The list of witnesses includes all City Council members and most major City Hall department heads. Others on Rex’s witness include Kiran Hashmi, former deputy to Councilmember Abbe Land; Hernan Molina and Michael Haibach, former deputies to Councilmembers John Duran and Jeffrey Prang, respectively; Scott Schmidt, the temporary deputy to Mayor Lauren Meister, and Solomon.
Also on Rex’s witness list are City Manager Paul Arevalo; former Assistant City Manager Sam Baxter and Lisa Belsanti, the city’s communications director. Other City Hall employees who may be called are Seantea Burroughs, Mike Gerle, Margarita Kustanovich, Andi Lovano, Bobby Safikhani, Christof Schroeder, Susan Schumacher and Beth Theriac.
Others on the Rex list are former Councilmember Abbe Land, L.A. County Assessor Jeffrey Prang (a former WeHo City Council member) and John Noguez, Prang’s predecessor as assessor. Noguez was arrested in 2012 on charges of reducing property taxes in exchange for contributions and other favors.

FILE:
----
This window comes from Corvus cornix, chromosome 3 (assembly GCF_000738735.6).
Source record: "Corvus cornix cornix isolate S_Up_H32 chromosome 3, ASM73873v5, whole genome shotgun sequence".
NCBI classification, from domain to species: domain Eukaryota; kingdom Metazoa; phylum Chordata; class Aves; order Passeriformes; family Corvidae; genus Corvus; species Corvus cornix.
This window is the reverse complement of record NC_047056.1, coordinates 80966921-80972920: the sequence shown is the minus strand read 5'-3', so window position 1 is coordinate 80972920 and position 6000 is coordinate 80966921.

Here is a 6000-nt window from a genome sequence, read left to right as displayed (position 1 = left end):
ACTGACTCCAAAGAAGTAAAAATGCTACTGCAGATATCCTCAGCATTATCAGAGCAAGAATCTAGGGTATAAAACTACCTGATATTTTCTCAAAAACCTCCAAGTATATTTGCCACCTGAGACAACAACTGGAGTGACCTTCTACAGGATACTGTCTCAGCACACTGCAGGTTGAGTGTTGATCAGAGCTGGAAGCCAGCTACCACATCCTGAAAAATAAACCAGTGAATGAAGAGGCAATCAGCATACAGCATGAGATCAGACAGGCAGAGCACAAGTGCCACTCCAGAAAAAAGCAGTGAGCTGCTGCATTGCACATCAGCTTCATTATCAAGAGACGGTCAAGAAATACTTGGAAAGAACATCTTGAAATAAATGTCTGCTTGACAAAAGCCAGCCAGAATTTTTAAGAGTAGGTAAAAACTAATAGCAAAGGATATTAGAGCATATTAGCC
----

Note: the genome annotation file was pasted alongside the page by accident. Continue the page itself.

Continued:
Several people on the City of West Hollywood’s witness list are the same as those on the Rex list. Other notables include Paul Brotzman, the city’s first city manager, during whose tenure the deputy system was created. In an interview with WEHOville in 2015, Brotzman said the system had pros and cons but overall had a negative impact on City Hall because its political nature. Also on the list is Steve Afriat, the prominent lobbyist who has managed the election campaigns of some WeHo City Council members. Josh Kurpies, district director for state Assemblymember Richard Bloom and a former deputy to Prang also is listed.
Other community members on the city’s list include Estevan Montemayor, manager of Councilmember Horvath’s campaign, who is the chair of WeHo’s Public Safety Commission and communications director for L.A. Councilmember David Ryu; Josh Morgerman, a marketing consultant whose firm has done work for the city; Duke Mason, a member of the city’s Lesbian and Gay Advisory Board and a former candidate, and Renee Nahum, Rex’s former partner in her election campaign management business.